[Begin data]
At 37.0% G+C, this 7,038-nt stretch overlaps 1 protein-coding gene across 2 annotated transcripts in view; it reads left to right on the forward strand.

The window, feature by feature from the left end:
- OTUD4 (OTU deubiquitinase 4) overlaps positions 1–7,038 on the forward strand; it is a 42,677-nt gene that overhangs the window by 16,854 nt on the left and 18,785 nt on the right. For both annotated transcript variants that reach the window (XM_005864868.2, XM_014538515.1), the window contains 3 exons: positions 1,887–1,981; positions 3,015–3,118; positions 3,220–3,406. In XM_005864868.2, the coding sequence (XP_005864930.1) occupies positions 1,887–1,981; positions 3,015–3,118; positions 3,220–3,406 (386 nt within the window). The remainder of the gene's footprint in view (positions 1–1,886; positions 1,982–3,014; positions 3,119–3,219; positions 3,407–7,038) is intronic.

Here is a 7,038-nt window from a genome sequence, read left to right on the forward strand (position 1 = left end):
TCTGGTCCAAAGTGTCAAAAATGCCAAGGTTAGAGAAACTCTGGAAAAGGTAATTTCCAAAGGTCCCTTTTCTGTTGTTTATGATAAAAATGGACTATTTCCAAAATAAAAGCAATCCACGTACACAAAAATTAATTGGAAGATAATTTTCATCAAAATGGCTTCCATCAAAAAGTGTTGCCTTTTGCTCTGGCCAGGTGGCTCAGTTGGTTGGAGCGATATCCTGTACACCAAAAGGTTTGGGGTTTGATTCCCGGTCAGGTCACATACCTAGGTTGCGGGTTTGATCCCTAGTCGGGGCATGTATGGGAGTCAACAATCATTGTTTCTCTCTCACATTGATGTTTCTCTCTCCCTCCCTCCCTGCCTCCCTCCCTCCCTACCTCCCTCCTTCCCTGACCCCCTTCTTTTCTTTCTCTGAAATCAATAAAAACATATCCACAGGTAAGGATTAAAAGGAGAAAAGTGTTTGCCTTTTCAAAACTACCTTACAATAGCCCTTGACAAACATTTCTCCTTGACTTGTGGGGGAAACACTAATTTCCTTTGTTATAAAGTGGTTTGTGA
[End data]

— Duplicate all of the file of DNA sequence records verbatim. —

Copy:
At 37.0% G+C, this 7,038-nt stretch overlaps 1 protein-coding gene across 2 annotated transcripts in view; it reads left to right on the forward strand.

The window, feature by feature from the left end:
- OTUD4 (OTU deubiquitinase 4) overlaps positions 1–7,038 on the forward strand; it is a 42,677-nt gene that overhangs the window by 16,854 nt on the left and 18,785 nt on the right. For both annotated transcript variants that reach the window (XM_005864868.2, XM_014538515.1), the window contains 3 exons: positions 1,887–1,981; positions 3,015–3,118; positions 3,220–3,406. In XM_005864868.2, the coding sequence (XP_005864930.1) occupies positions 1,887–1,981; positions 3,015–3,118; positions 3,220–3,406 (386 nt within the window). The remainder of the gene's footprint in view (positions 1–1,886; positions 1,982–3,014; positions 3,119–3,219; positions 3,407–7,038) is intronic.

Here is a 7,038-nt window from a genome sequence, read left to right on the forward strand (position 1 = left end):
TCTGGTCCAAAGTGTCAAAAATGCCAAGGTTAGAGAAACTCTGGAAAAGGTAATTTCCAAAGGTCCCTTTTCTGTTGTTTATGATAAAAATGGACTATTTCCAAAATAAAAGCAATCCACGTACACAAAAATTAATTGGAAGATAATTTTCATCAAAATGGCTTCCATCAAAAAGTGTTGCCTTTTGCTCTGGCCAGGTGGCTCAGTTGGTTGGAGCGATATCCTGTACACCAAAAGGTTTGGGGTTTGATTCCCGGTCAGGTCACATACCTAGGTTGCGGGTTTGATCCCTAGTCGGGGCATGTATGGGAGTCAACAATCATTGTTTCTCTCTCACATTGATGTTTCTCTCTCCCTCCCTCCCTGCCTCCCTCCCTCCCTACCTCCCTCCTTCCCTGACCCCCTTCTTTTCTTTCTCTGAAATCAATAAAAACATATCCACAGGTAAGGATTAAAAGGAGAAAAGTGTTTGCCTTTTCAAAACTACCTTACAATAGCCCTTGACAAACATTTCTCCTTGACTTGTGGGGGAAACACTAATTTCCTTTGTTATAAAGTGGTTTGTGA